NASC, the Migrant and Refugee Rights Centre, has opened a new centre in the heart of Cork city.
Lord Mayor of Cork City Mick Finn (Ind) and Head of the Office of the UN High Commissioner for Refugees Ireland Enda O’Neill cut the ribbon to formally open the new Paul Street premises for Nasc on Friday.
To celebrate, Nasc held an open day between 11am and 3pm to welcome visitors to the new premises which featured music from Citadel, a group of musicians based in Kinsale Road Direct Provision Centre.
The new premises was provided by the Bishop of Cork and Ross John Buckley.
“We are very grateful to Bishop of Cork and Ross John Buckley for giving us this space last Autumn,” said Fiona Finn, CEO of Nasc.
“We are delighted to be so centrally located, it makes it much more convenient for people who are coming into us,” she added.
Bishop Buckley said the diocese was happy to help.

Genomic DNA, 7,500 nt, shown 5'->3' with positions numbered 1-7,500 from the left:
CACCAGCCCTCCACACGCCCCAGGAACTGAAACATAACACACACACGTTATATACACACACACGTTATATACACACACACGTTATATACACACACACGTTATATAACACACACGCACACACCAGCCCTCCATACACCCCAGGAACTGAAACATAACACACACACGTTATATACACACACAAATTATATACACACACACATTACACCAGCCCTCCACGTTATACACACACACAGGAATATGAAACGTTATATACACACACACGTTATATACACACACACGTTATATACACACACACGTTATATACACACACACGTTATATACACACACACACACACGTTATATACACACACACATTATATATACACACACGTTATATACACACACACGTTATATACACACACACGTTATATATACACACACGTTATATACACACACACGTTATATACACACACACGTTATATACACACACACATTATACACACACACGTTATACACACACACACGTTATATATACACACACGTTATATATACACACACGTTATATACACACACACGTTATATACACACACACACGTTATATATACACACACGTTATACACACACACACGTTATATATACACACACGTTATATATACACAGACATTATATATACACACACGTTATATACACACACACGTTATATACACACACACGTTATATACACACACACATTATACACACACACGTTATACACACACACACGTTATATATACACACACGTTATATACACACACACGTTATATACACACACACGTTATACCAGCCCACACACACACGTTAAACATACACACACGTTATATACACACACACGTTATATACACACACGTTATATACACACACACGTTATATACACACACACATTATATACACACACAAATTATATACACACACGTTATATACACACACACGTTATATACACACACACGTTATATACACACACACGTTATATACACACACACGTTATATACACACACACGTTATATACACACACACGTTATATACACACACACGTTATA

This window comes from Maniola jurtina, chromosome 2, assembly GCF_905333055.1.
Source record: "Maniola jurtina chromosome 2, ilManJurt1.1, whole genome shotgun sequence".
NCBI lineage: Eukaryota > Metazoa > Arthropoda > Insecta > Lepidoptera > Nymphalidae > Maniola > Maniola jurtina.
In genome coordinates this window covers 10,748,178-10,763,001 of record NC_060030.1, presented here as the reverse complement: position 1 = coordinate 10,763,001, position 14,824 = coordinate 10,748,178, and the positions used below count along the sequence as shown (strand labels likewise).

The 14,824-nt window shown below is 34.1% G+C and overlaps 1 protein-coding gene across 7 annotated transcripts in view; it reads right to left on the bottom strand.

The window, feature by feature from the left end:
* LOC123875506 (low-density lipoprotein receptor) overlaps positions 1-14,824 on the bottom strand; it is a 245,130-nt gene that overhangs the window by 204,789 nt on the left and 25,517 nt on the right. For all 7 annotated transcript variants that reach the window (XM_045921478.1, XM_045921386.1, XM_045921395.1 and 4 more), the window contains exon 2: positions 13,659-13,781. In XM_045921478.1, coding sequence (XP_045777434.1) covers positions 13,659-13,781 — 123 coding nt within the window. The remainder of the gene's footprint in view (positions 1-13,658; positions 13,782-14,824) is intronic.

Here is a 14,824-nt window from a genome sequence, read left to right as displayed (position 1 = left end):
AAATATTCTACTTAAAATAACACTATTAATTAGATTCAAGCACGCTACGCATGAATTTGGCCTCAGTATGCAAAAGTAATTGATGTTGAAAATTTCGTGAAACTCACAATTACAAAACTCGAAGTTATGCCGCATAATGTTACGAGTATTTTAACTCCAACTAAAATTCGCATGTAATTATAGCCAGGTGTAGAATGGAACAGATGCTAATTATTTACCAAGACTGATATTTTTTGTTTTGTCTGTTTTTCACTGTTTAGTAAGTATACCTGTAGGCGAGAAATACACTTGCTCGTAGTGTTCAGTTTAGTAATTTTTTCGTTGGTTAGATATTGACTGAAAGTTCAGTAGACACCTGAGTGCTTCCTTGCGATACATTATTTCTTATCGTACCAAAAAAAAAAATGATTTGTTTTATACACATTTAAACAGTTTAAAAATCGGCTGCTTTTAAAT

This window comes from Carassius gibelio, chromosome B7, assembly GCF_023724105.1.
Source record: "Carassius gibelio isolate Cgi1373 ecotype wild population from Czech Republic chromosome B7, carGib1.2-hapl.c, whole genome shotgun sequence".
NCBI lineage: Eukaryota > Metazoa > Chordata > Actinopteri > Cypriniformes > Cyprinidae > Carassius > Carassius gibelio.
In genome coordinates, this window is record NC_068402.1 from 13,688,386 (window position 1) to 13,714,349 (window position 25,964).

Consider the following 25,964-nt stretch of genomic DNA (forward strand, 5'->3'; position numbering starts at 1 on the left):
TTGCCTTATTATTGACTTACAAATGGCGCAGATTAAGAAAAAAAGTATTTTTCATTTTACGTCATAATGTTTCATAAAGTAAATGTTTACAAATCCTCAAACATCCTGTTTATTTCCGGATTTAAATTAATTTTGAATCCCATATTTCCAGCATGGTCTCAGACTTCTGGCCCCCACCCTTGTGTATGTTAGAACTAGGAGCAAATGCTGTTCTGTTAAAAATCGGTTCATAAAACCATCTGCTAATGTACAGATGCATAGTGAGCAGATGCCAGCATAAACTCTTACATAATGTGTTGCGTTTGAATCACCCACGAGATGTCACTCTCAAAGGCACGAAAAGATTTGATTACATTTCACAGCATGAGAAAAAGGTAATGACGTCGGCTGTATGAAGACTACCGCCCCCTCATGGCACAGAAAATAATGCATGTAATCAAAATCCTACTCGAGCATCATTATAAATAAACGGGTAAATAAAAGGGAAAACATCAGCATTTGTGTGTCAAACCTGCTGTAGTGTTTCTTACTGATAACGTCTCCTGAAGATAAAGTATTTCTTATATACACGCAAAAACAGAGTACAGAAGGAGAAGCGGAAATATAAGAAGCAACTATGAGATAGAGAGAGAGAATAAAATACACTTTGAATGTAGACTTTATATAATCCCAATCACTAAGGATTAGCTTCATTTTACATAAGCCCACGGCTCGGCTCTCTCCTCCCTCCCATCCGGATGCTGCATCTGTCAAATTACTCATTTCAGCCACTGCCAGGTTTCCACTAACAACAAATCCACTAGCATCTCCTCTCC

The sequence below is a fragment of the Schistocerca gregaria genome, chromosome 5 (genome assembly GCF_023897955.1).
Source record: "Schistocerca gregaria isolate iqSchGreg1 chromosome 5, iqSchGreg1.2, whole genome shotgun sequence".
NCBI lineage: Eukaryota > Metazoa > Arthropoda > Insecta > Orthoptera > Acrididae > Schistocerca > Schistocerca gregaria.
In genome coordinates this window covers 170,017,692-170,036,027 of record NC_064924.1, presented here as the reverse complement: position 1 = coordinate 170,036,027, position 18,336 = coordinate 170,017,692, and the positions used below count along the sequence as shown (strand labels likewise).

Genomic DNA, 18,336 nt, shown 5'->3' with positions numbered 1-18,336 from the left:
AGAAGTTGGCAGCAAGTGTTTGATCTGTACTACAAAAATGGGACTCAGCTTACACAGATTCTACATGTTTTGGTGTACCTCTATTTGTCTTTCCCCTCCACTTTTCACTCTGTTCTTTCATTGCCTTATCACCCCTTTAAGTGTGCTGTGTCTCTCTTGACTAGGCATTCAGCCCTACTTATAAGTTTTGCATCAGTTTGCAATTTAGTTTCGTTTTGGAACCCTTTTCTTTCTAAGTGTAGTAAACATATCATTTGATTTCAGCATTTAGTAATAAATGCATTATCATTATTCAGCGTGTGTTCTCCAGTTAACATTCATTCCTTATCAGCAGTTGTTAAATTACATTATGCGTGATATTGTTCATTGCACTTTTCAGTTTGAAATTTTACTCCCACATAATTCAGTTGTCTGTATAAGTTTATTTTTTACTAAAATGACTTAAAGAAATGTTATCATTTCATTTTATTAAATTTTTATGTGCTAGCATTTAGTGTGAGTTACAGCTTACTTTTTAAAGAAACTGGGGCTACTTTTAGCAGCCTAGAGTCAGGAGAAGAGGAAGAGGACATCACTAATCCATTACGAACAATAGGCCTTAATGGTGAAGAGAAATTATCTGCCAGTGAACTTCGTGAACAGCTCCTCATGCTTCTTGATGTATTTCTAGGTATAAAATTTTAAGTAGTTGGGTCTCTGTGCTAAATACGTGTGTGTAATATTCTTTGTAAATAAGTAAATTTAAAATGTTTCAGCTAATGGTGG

“I often visit people in Direct Provision, in the various centres around Cork, and am delighted we are able to help NASC, who do such good work to support them.
“We are delighted to give them the space and we hope the city centre locations will be of benefit to them in their work,” he added.
“They do great work, with language classes and so much more.
“It is very important for our local parishes and communities to also welcome migrants, we Irish have often been strangers in foreign lands too.
“Integration is important too and I encourage migrants to get involved in the local community, be it through the church or sport.
I always say we will know integration is a full success when we have a migrant lining out for Cork on the GAA field,” he smiled.
To coincide with the formal opening of new premises, Nasc also launched a new website, logo and a new three-year strategic plan.
Nasc received funding through the EU Asylum, Migration and Integration Funds and from Ireland Funds to develop a more accessible and mobile friendly website.
“We are very excited to be launching a new website,” said Ms Finn.
“It has been several years in the development at this stage and is long overdue.
“It was important to us that we make the site more accessible and user friendly,” she added.
“We are also launching a new logo, which we think is more reflective of our name – Nasc, the Irish word for ‘link’ – and our ethos, that we link migrants and refugees with their rights.”